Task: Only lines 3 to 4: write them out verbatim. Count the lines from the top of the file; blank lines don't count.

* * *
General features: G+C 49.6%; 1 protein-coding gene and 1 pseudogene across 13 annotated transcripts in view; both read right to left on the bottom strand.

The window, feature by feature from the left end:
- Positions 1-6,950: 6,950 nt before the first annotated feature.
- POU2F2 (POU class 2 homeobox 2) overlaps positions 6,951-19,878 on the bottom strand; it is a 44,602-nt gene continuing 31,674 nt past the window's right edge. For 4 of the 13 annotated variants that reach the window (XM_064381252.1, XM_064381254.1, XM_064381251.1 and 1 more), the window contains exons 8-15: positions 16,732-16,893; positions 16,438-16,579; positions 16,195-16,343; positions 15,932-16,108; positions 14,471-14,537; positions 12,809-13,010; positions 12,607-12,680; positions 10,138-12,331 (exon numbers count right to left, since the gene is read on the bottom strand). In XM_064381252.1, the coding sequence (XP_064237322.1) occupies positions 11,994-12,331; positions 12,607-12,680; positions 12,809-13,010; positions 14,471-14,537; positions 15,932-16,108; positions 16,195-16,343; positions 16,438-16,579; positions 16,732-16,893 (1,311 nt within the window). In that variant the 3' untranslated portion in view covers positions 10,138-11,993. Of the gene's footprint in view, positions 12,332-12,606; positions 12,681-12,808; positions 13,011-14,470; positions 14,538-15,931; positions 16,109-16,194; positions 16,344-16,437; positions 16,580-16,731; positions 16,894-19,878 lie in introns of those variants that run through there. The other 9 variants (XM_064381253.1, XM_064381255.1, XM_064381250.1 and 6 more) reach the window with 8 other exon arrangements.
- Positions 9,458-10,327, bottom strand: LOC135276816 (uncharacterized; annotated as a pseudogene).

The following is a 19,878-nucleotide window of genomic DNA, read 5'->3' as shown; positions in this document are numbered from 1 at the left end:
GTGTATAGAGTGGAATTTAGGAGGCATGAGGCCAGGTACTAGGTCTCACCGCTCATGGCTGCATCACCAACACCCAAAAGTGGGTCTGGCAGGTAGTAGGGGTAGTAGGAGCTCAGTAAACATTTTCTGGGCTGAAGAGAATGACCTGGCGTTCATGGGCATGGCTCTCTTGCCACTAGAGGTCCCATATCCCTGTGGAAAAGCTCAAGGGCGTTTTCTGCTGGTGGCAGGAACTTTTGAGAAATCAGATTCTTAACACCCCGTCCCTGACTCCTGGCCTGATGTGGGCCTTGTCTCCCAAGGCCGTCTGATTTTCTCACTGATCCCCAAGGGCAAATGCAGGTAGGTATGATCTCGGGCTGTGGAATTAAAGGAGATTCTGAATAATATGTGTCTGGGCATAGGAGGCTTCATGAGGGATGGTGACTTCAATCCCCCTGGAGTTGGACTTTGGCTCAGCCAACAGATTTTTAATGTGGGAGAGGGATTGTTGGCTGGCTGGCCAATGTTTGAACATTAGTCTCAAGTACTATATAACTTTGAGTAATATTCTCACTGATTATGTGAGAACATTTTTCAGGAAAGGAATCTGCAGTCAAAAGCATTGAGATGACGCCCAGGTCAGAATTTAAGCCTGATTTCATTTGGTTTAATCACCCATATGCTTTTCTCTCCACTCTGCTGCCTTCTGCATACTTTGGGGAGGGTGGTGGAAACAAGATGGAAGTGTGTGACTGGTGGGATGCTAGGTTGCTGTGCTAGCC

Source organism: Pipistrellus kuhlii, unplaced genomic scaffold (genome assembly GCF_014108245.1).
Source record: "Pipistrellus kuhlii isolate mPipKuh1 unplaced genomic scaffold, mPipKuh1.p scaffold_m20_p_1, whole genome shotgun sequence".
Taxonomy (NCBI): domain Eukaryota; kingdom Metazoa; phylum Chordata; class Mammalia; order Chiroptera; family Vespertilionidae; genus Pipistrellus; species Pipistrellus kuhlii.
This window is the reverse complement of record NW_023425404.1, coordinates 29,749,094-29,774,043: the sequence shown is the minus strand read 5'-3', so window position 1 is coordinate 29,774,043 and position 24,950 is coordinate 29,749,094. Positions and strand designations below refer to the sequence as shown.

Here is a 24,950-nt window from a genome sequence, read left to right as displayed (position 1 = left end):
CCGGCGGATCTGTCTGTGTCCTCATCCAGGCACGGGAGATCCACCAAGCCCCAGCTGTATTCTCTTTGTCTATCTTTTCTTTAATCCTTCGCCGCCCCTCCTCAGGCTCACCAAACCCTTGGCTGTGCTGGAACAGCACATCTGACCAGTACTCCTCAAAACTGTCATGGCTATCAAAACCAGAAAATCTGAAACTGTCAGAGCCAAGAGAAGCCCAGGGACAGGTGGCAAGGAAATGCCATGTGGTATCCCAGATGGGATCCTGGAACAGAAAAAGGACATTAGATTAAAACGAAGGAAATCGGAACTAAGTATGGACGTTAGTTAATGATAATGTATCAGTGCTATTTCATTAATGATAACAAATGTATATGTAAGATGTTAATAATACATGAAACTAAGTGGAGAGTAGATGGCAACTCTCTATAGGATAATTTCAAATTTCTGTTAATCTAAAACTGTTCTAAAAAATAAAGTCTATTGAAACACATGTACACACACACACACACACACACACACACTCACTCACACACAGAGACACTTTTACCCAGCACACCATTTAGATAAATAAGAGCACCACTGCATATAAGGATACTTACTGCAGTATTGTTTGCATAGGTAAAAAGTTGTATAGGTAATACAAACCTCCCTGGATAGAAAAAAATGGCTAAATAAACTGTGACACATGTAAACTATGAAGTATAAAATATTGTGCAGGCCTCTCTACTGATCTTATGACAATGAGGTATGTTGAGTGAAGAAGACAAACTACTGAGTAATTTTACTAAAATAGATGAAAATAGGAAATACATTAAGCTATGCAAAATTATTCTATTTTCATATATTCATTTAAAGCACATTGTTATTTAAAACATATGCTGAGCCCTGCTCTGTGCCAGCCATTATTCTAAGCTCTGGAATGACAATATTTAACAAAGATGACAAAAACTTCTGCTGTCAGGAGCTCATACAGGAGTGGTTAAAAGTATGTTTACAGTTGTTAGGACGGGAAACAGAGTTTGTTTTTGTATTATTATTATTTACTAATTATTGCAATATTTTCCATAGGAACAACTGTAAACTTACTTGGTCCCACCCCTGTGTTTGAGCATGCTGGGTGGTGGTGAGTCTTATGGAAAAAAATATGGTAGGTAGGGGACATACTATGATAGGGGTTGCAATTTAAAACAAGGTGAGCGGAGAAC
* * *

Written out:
- Positions 1-6,950: 6,950 nt before the first annotated feature.
- POU2F2 (POU class 2 homeobox 2) overlaps positions 6,951-19,878 on the bottom strand; it is a 44,602-nt gene continuing 31,674 nt past the window's right edge. For 4 of the 13 annotated variants that reach the window (XM_064381252.1, XM_064381254.1, XM_064381251.1 and 1 more), the window contains exons 8-15: positions 16,732-16,893; positions 16,438-16,579; positions 16,195-16,343; positions 15,932-16,108; positions 14,471-14,537; positions 12,809-13,010; positions 12,607-12,680; positions 10,138-12,331 (exon numbers count right to left, since the gene is read on the bottom strand). In XM_064381252.1, the coding sequence (XP_064237322.1) occupies positions 11,994-12,331; positions 12,607-12,680; positions 12,809-13,010; positions 14,471-14,537; positions 15,932-16,108; positions 16,195-16,343; positions 16,438-16,579; positions 16,732-16,893 (1,311 nt within the window). In that variant the 3' untranslated portion in view covers positions 10,138-11,993. Of the gene's footprint in view, positions 12,332-12,606; positions 12,681-12,808; positions 13,011-14,470; positions 14,538-15,931; positions 16,109-16,194; positions 16,344-16,437; positions 16,580-16,731; positions 16,894-19,878 lie in introns of those variants that run through there. The other 9 variants (XM_064381253.1, XM_064381255.1, XM_064381250.1 and 6 more) reach the window with 8 other exon arrangements.